The Wise Man’s Fear is the second installment in Patrick Rothfuss’ King Killer Chronicles. It suffers from many of the same problems that the first book did, but to a much lesser degree. Rothfuss’ writing has improved, which, given my praise of his writing in the first book, was impressive. However, his abilities as a storyteller still feel a bit underdeveloped to me. One of the biggest improvements to this book was the fact that it had an actual ending. Ultimately, if you enjoyed the first book, I’d be comfortable saying that you’d enjoy this one as well. If you haven’t read the first book…well, I’d suggest you go and do that, because this book isn’t going to make much sense without having read the first one (not to mention it’s an enjoyable fantasy read.)
- The pacing, while not nearly as bad the first book, is probably its largest weakness. A great deal happens over the course of the book, but the majority of the events that Kvothe experiences feel unnecessarily drawn out (his time with Felurian comes to mind). In turn, this makes the book itself feel overly long.
- I understand that we’re following the story of a legendary figure, and he’s exposing all the ugly little truths about the events that forged him into who he is, but most of the things Kvothe does in this book feel inconsequential. I believe that Rothfuss is trying to reveal the stories behind all of the names that people use for Kvothe, but ultimately it ends up feeling like a big messy collection of loosely connected story fragments.
- I’m not entirely sure how to phrase it (and what I’ve come up with certainly isn’t the best way), but I feel like book two isn’t delivering on some of the promises made in book one. Kvothe knows almost nothing new about the Chandrian or the Amyr, and we have no idea how he brought about the Scrael, or the war. Book three is going to be a whirlwind of fire and storytelling if Rothfuss plans to tie all his loose ends together. Suffice to say, I will not be surprised if this series outgrows the trilogy format.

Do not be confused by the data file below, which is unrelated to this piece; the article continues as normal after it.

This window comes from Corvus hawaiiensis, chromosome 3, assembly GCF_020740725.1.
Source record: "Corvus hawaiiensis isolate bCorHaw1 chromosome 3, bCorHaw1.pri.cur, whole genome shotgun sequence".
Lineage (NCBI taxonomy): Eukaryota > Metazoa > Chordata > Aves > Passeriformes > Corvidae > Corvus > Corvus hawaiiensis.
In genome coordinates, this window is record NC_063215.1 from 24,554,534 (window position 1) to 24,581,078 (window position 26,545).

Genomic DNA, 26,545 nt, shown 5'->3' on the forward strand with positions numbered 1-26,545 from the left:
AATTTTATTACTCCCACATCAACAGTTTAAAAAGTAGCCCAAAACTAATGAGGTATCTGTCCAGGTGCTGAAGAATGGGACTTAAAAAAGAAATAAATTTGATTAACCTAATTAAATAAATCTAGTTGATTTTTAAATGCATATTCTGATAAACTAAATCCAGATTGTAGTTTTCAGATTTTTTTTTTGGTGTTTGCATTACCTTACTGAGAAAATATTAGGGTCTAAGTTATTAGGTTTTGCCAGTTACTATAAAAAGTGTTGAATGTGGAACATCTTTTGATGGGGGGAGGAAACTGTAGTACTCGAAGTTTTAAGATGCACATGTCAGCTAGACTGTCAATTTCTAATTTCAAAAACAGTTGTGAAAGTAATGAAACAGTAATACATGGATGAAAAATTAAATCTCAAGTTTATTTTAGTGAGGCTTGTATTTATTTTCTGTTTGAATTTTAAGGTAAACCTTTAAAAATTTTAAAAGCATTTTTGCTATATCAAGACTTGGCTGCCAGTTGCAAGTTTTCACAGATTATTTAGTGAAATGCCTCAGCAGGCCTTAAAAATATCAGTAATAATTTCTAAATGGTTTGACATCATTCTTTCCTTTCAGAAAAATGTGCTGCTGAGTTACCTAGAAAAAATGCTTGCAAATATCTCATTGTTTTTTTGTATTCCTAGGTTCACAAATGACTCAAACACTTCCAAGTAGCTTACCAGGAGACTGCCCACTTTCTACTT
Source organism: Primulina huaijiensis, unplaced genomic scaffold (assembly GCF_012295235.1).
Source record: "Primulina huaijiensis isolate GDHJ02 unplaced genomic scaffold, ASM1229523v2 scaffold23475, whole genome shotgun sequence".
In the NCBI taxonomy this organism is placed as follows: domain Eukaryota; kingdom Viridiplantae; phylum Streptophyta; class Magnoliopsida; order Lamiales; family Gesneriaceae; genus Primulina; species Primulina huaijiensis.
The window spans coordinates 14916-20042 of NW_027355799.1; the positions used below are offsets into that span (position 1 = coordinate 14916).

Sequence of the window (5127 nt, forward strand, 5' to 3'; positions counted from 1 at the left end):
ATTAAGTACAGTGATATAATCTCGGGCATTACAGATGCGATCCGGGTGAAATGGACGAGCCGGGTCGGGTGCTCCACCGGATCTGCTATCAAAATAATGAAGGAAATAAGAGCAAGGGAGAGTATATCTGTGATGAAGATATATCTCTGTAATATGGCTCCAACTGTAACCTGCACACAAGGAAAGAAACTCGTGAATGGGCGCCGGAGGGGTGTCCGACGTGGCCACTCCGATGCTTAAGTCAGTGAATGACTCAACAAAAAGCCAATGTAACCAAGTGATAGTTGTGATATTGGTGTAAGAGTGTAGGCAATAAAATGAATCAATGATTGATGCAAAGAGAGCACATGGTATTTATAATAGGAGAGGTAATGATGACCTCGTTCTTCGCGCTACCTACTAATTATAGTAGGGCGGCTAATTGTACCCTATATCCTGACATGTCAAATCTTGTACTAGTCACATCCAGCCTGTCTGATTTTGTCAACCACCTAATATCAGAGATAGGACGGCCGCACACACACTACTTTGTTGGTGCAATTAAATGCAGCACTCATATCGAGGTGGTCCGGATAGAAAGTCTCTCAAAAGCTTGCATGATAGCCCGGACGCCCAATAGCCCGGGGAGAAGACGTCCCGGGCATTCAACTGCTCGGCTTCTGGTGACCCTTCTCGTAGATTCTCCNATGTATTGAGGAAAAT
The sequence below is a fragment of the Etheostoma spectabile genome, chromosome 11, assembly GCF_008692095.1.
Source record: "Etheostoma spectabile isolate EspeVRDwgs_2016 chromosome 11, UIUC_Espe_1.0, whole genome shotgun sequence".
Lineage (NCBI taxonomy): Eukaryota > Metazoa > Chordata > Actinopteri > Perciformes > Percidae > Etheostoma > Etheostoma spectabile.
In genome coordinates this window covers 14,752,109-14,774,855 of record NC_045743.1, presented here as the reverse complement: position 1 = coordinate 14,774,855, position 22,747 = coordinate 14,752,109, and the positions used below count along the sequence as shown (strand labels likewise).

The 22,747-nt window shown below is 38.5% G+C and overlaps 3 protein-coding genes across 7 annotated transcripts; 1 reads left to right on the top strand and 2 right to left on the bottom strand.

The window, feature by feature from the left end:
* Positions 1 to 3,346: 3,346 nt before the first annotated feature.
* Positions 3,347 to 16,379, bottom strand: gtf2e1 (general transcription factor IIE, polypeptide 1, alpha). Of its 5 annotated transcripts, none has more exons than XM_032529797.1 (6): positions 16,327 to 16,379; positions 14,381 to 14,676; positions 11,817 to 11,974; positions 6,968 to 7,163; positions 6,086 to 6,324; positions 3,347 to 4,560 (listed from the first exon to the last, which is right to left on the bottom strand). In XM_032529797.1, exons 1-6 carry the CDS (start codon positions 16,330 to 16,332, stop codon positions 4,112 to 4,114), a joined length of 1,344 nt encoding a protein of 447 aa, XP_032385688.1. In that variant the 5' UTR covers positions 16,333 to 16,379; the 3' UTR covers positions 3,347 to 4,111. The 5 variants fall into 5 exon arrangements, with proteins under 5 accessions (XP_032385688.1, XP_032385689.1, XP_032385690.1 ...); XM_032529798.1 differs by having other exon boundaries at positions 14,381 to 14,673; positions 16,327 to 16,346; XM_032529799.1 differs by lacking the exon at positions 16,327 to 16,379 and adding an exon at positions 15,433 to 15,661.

- The ending has a feeling of closure. Kvothe has resolved a few of his problems and has grown enough to make the reader feel like he’s not the same person he was at the start of the book. It feels like an actual ending. This is a huge improvement over the way Rothfuss closed the first book in Kvothe’s story.
- Rothfuss’ technical abilities as a writer have clearly improved. He is able to keep his wording tight and inventive, and avoids it ever becoming distracting. I think this is a pretty large portion of why I enjoyed the book.
- While I did complain that the story feels fragmented, this is somewhat of an improvement over the first book. It was enjoyable to see Kvothe find himself in more than two different locations over the course of the book.
- Kvothe and Denna keep running into each other. They run into each other pretty much everywhere they go. You could use a specific encounter between Kvothe and a certain Faen creature to explain this away, but to me they run into each other far too frequently for it to not feel like a forced storybook meeting.
- **Bit of a Spoiler** Kvothe’s time with Felurian felt a bit like it was written by a fifteen year old who just discovered what boobs are. There is entirely too much inconsequential sex; the entire part of the book itself seems mostly unnecessary, and it is entirely too long
Writing the synopsis for this book actually has me somewhat stumped, and I feel like that is a bit of a testament to the fragmented nature of the book. Instead of having one flowing storyline, I was presented with four or five separate, shorter stories that all involved Kvothe. Suffice it to say that in this book, as promised, Kvothe tells more of his life story to Chronicler and the reader will get to see follow Kvothe as he thwarts a murderous arcanists, defeats a group of bandits, wins and loses the favor of a powerful man, get intimate with a fae creature, and studies the ways of the Adem.